The Bloch sphere is a sphere with radius r, where $|r| = 1$, and all normalized (pure) states are points on its surface. The antipodal points on a bloch sphere represent orthogonal vectors. Hence $∣0⟩$ and $∣1⟩$ are orthogonal vectors. The radius of the Bloch sphere is of length 1. Each point on the surface of the Bloch sphere is a unique quantum state.
The angles used in the Bloch sphere are twice as big as in the Hilbert space. For example, in the Hilbert space, the z-axis basis states $∣0⟩$ and $∣1⟩$ are orthogonal (the angle is $\pi/2 = 90°$), but in the Bloch sphere the angle between states $∣0⟩$ and $∣1⟩$ is
$\pi = 180°$ (z-axis).
The coordinates of a state $|\psi⟩$ are given by the Bloch vector r in spherical coordinates as the colatitude with respect to the z-axis (parameter $\theta$) and the longitude with respect to the x-axis (parameter $\phi$). The specified point is obtained as in Equation \@ref(eq:bloch).
$$
\begin{equation}
r = (\sin{\theta}\cos{\phi}, \sin{\theta}\sin{\phi}, \cos{\theta}) = (x, y, z)
(\#eq:bloch)
\end{equation}
$$
There are 6 important states on the Bloch Sphere. 2 on the X-axis, 2 on the Z-axis and 2 on the Y-axis.
States in the z-axis are showed in Equation \@ref(eq:bspz), and they simply represent the $∣0⟩$ and $∣1⟩$ states.
$$
\begin{equation}
|0⟩ = \begin{bmatrix}
1 \\
0 \\
\end{bmatrix} \\ ∣1⟩ = \begin{bmatrix}
0 \\
1 \\
\end{bmatrix}
(\#eq:bspz)
\end{equation}
$$
In `qvirus` these are defined using `six_state` function, that returns states on the Bloch Sphere based on the specified indices of the states to include. For the standard z-axis, indices are 1,2.
```{r zass}
six_state(1)[[1]] |> str()
six_state(2)[[1]] |> str()
```
States in the x-axis are showed in Equation \@ref(eq:bspx).
$$
\begin{equation}
|+⟩ = \frac{1}{\sqrt{2}} (∣0⟩ + ∣1⟩) = \frac{1}{\sqrt{2}} \begin{bmatrix}
1 \\
1 \\
\end{bmatrix} \\ ∣-⟩ = \frac{1}{\sqrt{2}} (∣0⟩ - ∣1⟩) = \frac{1}{\sqrt{2}} \begin{bmatrix}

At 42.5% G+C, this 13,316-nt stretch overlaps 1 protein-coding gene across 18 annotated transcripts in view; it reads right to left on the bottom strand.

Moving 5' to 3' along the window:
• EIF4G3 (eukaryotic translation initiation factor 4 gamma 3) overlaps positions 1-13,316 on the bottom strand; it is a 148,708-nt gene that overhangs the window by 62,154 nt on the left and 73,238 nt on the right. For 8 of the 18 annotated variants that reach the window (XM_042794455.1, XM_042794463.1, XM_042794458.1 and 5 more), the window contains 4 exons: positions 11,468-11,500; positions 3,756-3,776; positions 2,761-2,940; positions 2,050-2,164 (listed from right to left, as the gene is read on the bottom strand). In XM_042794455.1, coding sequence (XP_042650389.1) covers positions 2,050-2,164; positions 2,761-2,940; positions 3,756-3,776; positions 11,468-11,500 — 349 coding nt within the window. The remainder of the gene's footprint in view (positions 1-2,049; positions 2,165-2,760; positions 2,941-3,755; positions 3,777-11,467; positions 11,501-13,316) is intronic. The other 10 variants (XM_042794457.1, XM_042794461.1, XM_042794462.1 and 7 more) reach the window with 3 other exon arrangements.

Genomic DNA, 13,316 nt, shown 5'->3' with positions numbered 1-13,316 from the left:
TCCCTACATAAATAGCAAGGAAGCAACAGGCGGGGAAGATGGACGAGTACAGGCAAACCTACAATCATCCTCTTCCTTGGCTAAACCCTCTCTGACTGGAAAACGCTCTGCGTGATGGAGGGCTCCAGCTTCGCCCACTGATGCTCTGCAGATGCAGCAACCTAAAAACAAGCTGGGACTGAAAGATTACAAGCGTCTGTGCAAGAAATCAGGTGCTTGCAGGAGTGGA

1 \\
-1 \\
\end{bmatrix}
(\#eq:bspx)
\end{equation}
$$
The `qstate` representations of the x-axis states are given by superposition specifying indices 3,4 in `six_state`.
```{r xass}
six_state(3)[[1]] |> str()
six_state(4)[[1]] |> str()
```
The states in the y-axis are $∣+i⟩$ and $∣-i⟩$. They are showed in Equation \@ref(eq:bspy).
$$
\begin{equation}
|+i⟩ = \frac{1}{\sqrt{2}} (∣0⟩ + i∣1⟩) = \frac{1}{\sqrt{2}} \begin{bmatrix}
1 \\
i \\
\end{bmatrix} \\ ∣-i⟩ = \frac{1}{\sqrt{2}} (∣0⟩ - i∣1⟩) = \frac{1}{\sqrt{2}} \begin{bmatrix}
1 \\
-i \\
\end{bmatrix}
(\#eq:bspy)
\end{equation}
$$
Representations of the y-axis states are also given with `six_state` specifying indices 3,4.
```{r yass}
six_state(5)[[1]] |> str()
six_state(6)[[1]] |> str()
```
The Pauli-X, Pauli-Y and Pauli-Z matrices, are fundamental operators in quantum mechanics and quantum computing. They are widely used for various quantum operations and calculations.
The eigenstates of the Pauli-X, Pauli-Y, and Pauli-Z matrices are the vectors that, when acted upon by the respective matrix, yield scalar multiples of themselves. In other words, they are the vectors that remain unchanged (up to a scalar factor) when operated on by these matrices. Mathematically, if A is a square matrix, x is the eigenvector of A and $\lambda$ is the eigenvalue of A then $Ax = \lambda x$.
First, considering the Z-Gate matrix in Equation \@ref(eq:pauz), eigenstates and eigenvalues can be studied.
$$
\begin{equation}
Z = \begin{bmatrix}
1 & 0 \\
0 & -1 \\
\end{bmatrix}
(\#eq:pauz)
\end{equation}
$$
Then, the equations for the eigenvalues and the eigenvectors are checked in Equation \@ref(eq:eigz).
$$
\begin{equation}
Z∣0⟩ = \begin{bmatrix}
1 & 0 \\
0 & -1 \\
\end{bmatrix} \begin{bmatrix}
1 \\
0 \\
\end{bmatrix} = \begin{bmatrix}
1 \\
0 \\
\end{bmatrix} = ∣0⟩ \\
\therefore Z∣0⟩ = Ax = \lambda x = (+1)∣0⟩ \\
Z∣1⟩ = \begin{bmatrix}
1 & 0 \\
0 & -1 \\
\end{bmatrix} \begin{bmatrix}
0 \\
1 \\
\end{bmatrix} = \begin{bmatrix}
0 \\
-1 \\
\end{bmatrix} = -\begin{bmatrix}
0 \\
1 \\
\end{bmatrix} = -∣1⟩ \\
\therefore Z∣1⟩ = Ax = \lambda x = (-1)∣1⟩
(\#eq:eigz)
\end{equation}
$$
Hence +1 and -1 are the eigenvalues and $∣0⟩$ and $∣1⟩$ are the eigenvectors of the Pauli-Z matrix.